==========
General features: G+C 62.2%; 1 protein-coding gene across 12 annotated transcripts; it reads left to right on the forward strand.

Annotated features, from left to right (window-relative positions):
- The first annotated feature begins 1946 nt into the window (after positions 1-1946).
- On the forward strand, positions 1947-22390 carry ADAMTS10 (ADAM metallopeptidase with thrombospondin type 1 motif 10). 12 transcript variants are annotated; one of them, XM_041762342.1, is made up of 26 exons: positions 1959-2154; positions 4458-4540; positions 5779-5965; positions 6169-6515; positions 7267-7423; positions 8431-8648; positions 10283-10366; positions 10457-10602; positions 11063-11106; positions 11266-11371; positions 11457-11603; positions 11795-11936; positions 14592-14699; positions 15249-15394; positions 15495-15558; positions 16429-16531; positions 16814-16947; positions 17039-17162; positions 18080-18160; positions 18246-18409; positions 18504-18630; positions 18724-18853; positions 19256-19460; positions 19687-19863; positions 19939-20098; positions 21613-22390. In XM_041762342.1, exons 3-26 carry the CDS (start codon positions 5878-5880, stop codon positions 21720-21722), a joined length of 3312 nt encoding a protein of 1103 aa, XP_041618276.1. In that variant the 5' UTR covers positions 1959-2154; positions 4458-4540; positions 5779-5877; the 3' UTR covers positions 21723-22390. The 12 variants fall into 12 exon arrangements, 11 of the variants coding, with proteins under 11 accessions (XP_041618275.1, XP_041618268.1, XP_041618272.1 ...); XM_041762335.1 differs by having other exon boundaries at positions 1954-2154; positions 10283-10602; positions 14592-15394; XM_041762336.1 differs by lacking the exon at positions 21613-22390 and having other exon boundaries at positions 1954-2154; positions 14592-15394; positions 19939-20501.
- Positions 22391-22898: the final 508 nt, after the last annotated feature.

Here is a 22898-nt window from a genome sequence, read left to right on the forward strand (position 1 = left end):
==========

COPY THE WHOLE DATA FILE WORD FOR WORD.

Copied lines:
General features: G+C 62.2%; 1 protein-coding gene across 12 annotated transcripts; it reads left to right on the forward strand.

Annotated features, from left to right (window-relative positions):
- The first annotated feature begins 1946 nt into the window (after positions 1-1946).
- On the forward strand, positions 1947-22390 carry ADAMTS10 (ADAM metallopeptidase with thrombospondin type 1 motif 10). 12 transcript variants are annotated; one of them, XM_041762342.1, is made up of 26 exons: positions 1959-2154; positions 4458-4540; positions 5779-5965; positions 6169-6515; positions 7267-7423; positions 8431-8648; positions 10283-10366; positions 10457-10602; positions 11063-11106; positions 11266-11371; positions 11457-11603; positions 11795-11936; positions 14592-14699; positions 15249-15394; positions 15495-15558; positions 16429-16531; positions 16814-16947; positions 17039-17162; positions 18080-18160; positions 18246-18409; positions 18504-18630; positions 18724-18853; positions 19256-19460; positions 19687-19863; positions 19939-20098; positions 21613-22390. In XM_041762342.1, exons 3-26 carry the CDS (start codon positions 5878-5880, stop codon positions 21720-21722), a joined length of 3312 nt encoding a protein of 1103 aa, XP_041618276.1. In that variant the 5' UTR covers positions 1959-2154; positions 4458-4540; positions 5779-5877; the 3' UTR covers positions 21723-22390. The 12 variants fall into 12 exon arrangements, 11 of the variants coding, with proteins under 11 accessions (XP_041618275.1, XP_041618268.1, XP_041618272.1 ...); XM_041762335.1 differs by having other exon boundaries at positions 1954-2154; positions 10283-10602; positions 14592-15394; XM_041762336.1 differs by lacking the exon at positions 21613-22390 and having other exon boundaries at positions 1954-2154; positions 14592-15394; positions 19939-20501.
- Positions 22391-22898: the final 508 nt, after the last annotated feature.

Here is a 22898-nt window from a genome sequence, read left to right on the forward strand (position 1 = left end):